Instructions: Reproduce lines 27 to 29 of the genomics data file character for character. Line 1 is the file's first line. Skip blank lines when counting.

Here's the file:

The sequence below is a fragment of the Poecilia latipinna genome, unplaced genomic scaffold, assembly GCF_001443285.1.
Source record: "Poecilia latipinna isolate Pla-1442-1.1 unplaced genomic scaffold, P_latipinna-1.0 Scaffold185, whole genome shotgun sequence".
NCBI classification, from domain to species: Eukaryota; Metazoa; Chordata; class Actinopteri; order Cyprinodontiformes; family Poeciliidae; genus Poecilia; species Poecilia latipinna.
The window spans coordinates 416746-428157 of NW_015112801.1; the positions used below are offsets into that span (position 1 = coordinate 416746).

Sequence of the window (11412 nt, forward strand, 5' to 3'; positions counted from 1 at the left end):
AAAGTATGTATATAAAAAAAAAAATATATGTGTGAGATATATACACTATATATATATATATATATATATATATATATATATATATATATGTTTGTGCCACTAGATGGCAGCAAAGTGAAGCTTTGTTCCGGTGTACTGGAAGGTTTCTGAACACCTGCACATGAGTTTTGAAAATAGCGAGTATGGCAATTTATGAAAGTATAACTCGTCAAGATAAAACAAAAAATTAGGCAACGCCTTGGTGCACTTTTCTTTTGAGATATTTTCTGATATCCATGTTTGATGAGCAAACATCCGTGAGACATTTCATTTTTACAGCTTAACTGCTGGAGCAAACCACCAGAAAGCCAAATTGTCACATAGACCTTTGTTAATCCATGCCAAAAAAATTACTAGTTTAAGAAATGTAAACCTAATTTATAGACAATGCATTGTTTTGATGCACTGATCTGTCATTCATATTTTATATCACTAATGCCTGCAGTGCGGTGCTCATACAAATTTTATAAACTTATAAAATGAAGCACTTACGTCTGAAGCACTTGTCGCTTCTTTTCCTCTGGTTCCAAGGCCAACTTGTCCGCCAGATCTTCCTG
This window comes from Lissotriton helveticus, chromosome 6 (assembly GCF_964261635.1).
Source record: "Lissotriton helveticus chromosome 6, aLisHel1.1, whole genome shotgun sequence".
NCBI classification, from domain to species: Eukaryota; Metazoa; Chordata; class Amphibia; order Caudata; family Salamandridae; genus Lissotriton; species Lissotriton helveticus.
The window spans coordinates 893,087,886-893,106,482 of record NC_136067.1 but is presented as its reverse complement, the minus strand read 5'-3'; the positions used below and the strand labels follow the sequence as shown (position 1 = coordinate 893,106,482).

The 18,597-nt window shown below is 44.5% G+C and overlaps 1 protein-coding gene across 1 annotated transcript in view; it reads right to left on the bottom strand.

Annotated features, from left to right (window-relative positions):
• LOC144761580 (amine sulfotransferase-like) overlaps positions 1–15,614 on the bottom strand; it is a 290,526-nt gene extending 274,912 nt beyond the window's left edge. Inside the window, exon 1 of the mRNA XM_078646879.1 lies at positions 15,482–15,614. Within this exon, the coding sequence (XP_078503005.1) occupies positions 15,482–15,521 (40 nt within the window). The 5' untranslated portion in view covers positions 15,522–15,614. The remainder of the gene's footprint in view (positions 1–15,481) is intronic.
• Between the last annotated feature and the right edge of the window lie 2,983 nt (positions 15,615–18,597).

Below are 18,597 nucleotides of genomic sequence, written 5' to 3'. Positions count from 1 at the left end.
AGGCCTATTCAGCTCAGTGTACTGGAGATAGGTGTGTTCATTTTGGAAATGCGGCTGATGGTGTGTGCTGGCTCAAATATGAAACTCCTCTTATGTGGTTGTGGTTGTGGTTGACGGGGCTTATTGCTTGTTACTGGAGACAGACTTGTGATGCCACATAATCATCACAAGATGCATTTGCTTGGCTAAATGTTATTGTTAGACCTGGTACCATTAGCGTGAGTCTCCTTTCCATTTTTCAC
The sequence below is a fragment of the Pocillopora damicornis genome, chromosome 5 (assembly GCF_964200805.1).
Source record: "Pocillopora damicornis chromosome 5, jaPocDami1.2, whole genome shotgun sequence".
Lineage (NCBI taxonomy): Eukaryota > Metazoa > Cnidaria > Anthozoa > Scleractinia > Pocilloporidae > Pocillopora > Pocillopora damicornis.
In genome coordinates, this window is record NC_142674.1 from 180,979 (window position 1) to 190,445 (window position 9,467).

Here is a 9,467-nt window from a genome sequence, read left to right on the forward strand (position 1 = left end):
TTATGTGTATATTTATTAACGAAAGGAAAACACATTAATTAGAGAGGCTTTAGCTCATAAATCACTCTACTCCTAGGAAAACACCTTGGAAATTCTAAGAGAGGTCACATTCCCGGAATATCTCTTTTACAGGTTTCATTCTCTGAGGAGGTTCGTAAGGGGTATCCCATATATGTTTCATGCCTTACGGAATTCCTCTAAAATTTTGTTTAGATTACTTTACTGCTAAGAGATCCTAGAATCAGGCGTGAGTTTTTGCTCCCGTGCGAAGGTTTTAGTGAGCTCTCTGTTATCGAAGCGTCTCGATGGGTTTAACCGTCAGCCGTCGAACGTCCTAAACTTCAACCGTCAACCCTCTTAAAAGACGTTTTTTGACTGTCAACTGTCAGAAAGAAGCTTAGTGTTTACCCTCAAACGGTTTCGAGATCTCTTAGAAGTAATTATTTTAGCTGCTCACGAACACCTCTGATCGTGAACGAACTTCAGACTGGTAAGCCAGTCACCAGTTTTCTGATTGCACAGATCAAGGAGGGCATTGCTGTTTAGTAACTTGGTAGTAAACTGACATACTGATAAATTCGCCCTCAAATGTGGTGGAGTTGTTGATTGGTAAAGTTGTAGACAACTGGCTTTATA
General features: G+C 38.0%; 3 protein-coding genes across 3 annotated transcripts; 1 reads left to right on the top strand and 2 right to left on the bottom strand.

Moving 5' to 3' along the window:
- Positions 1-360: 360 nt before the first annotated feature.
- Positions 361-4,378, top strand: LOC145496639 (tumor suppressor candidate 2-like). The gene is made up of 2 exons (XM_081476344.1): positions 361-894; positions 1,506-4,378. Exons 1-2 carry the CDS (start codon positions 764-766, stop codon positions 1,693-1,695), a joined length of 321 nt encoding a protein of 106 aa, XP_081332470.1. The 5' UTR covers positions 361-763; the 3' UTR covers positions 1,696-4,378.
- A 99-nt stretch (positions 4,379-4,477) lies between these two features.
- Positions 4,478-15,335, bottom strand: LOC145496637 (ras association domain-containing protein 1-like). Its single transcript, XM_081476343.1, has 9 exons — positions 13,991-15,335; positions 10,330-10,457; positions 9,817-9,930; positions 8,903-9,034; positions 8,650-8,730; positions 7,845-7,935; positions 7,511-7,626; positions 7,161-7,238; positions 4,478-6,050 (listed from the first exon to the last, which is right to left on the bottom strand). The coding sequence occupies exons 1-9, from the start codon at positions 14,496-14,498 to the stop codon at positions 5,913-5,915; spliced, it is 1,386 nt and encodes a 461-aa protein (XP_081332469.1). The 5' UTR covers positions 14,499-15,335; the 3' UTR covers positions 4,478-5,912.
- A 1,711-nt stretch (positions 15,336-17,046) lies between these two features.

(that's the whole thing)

- A 99-nt stretch (positions 4,379-4,477) lies between these two features.
- Positions 4,478-15,335, bottom strand: LOC145496637 (ras association domain-containing protein 1-like). Its single transcript, XM_081476343.1, has 9 exons — positions 13,991-15,335; positions 10,330-10,457; positions 9,817-9,930; positions 8,903-9,034; positions 8,650-8,730; positions 7,845-7,935; positions 7,511-7,626; positions 7,161-7,238; positions 4,478-6,050 (listed from the first exon to the last, which is right to left on the bottom strand). The coding sequence occupies exons 1-9, from the start codon at positions 14,496-14,498 to the stop codon at positions 5,913-5,915; spliced, it is 1,386 nt and encodes a 461-aa protein (XP_081332469.1). The 5' UTR covers positions 14,499-15,335; the 3' UTR covers positions 4,478-5,912.
- A 1,711-nt stretch (positions 15,336-17,046) lies between these two features.